There are more than 5,000 different ladybug species in the world, known by many different names. Ladybird beetles, lady beetles, ladybirds, God’s cow, lady clock, lady cow, lady fly..these are just to name a few. The easiest way to tell a ladybug from another insect is their appearance: their bodies are always a round or oval dome-shape, they have a hard shell wing that covers their inner wings, and they are able to retract their head like a turtle.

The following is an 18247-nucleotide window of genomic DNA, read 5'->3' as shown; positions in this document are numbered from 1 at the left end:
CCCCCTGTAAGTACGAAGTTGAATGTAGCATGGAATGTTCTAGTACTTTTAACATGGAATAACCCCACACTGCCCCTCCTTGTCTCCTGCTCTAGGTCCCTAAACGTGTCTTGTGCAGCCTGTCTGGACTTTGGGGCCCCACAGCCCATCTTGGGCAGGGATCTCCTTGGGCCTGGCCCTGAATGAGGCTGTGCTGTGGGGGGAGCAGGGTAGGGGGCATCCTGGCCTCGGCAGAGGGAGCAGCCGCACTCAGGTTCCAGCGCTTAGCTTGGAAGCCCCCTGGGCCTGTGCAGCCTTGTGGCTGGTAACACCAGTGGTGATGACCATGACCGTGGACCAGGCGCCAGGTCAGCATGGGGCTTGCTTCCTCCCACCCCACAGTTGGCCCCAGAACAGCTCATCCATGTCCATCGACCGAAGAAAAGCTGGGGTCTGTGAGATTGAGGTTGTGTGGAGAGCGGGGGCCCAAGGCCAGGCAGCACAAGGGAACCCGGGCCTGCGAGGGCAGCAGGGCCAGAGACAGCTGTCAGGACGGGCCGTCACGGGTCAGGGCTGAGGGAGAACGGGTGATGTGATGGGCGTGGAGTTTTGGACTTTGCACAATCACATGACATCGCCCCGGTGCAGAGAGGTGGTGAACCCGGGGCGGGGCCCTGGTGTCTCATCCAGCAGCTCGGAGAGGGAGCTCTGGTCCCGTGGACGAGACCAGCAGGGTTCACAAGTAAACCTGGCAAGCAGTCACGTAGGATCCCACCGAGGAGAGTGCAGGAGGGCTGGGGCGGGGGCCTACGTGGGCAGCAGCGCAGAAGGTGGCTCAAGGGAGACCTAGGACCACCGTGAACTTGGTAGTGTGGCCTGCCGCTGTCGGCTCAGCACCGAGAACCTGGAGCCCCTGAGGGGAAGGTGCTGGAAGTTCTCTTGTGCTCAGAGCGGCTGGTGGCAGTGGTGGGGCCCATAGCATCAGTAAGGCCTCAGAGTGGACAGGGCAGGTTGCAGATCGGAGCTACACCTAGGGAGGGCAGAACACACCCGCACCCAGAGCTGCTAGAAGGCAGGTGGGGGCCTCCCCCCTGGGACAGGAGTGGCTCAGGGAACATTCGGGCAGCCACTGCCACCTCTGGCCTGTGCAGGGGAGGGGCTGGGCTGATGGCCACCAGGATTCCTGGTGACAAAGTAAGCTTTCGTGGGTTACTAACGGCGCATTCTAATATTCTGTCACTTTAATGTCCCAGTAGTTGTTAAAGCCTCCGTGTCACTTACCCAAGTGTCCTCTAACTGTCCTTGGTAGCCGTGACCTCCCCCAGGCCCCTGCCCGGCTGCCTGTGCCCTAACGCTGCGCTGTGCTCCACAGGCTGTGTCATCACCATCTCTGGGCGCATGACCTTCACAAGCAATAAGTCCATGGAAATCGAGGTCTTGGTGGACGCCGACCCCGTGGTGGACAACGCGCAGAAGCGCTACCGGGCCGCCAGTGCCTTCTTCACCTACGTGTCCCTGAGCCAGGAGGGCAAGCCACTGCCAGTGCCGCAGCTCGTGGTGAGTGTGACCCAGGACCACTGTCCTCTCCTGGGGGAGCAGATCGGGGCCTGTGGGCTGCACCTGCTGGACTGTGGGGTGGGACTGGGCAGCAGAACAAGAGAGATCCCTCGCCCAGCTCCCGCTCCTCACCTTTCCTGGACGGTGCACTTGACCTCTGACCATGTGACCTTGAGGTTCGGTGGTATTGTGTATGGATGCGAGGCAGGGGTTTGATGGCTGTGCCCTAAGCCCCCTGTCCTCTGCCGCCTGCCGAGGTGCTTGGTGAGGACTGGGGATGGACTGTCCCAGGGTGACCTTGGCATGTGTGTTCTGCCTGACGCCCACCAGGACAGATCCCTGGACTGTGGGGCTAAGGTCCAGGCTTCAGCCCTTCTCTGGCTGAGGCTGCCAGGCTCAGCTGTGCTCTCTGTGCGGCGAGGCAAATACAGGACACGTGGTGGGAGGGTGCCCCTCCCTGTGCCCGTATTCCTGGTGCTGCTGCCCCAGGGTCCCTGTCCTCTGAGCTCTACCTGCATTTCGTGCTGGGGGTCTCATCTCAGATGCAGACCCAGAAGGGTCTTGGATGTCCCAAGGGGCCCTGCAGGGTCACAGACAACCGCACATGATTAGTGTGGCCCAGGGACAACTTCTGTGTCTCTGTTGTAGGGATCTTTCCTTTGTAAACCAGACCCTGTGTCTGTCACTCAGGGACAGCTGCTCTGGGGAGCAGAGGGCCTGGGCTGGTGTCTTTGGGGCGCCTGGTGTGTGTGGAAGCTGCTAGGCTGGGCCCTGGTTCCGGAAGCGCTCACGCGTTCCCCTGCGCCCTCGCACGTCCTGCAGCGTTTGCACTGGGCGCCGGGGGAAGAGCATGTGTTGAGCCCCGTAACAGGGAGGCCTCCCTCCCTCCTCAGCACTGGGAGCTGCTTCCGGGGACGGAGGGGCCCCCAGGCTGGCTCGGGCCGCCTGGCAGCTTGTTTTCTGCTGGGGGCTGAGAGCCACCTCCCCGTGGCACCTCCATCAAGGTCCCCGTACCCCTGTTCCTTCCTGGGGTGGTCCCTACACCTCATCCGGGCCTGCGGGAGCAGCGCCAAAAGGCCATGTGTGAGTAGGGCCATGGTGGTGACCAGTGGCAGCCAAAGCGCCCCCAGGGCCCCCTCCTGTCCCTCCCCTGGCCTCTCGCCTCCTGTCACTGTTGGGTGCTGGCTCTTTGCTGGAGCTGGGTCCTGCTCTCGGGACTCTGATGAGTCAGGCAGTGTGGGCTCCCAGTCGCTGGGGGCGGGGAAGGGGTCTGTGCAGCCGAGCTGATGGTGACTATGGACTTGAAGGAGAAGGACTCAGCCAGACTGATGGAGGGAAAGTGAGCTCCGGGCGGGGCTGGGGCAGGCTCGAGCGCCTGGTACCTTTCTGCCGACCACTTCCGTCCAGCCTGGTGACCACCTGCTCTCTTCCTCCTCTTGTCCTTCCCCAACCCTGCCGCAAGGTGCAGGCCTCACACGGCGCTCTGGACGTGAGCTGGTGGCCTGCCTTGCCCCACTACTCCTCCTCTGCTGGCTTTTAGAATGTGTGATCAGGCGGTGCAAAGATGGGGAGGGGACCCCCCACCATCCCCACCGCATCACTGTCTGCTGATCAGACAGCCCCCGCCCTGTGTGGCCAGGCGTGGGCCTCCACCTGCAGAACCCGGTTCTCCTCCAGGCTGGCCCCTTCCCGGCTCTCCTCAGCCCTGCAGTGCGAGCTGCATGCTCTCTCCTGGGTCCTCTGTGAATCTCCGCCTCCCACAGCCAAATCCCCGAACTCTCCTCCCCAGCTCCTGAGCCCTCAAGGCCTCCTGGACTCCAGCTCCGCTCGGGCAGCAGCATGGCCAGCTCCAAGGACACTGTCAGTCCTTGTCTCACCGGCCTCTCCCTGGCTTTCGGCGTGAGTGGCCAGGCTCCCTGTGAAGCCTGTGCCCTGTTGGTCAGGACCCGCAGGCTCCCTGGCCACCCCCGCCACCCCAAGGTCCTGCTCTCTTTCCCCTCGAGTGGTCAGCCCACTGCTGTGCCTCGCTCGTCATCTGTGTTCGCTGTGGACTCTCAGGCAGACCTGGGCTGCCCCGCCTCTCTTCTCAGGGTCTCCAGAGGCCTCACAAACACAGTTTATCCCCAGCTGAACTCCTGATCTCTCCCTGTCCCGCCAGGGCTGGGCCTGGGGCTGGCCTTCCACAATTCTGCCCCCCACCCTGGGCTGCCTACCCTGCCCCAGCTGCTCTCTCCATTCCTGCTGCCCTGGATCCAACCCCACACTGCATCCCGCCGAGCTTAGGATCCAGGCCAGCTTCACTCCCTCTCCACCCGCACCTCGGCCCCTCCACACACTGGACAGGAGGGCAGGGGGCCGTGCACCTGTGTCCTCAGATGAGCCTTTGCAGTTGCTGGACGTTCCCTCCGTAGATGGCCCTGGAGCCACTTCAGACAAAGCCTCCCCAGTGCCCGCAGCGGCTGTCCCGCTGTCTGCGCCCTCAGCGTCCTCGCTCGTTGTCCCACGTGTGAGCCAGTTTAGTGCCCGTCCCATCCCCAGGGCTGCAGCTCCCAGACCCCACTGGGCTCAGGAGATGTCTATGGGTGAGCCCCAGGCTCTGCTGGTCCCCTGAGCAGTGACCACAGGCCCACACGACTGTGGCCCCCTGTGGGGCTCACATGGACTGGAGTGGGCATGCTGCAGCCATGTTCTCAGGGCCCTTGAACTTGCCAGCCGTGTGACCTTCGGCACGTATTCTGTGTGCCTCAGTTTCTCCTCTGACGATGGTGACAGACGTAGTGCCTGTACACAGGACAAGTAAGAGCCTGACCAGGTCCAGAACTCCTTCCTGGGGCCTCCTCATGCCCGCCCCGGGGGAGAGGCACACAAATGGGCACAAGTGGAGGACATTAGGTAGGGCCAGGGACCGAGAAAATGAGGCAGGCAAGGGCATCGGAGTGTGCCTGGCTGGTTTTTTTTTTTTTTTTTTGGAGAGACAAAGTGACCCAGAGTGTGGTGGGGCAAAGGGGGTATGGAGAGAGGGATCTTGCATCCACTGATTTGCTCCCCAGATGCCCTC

Ladybugs leave their summer feeding grounds in fields, forests, and yards and begin to appear indoors in the fall looking for a place to spend the winter. Children love ladybugs because they are easy to catch and they are bright in color. Gardner’s also enjoy them and consider them useful as they eat aphids or insects. Many cultures consider ladybugs lucky and in many countries the sight of a ladybug is either a call to make a wish or a sign that a wish will soon be granted. Ladybugs are the state insect of Delaware, Massachusetts, New Hampshire, New York, Ohio, and Tennessee. They are the official national mascot for the Alpha Sigma Alpha sorority in the United States and the mascot of a ski resort in Spain.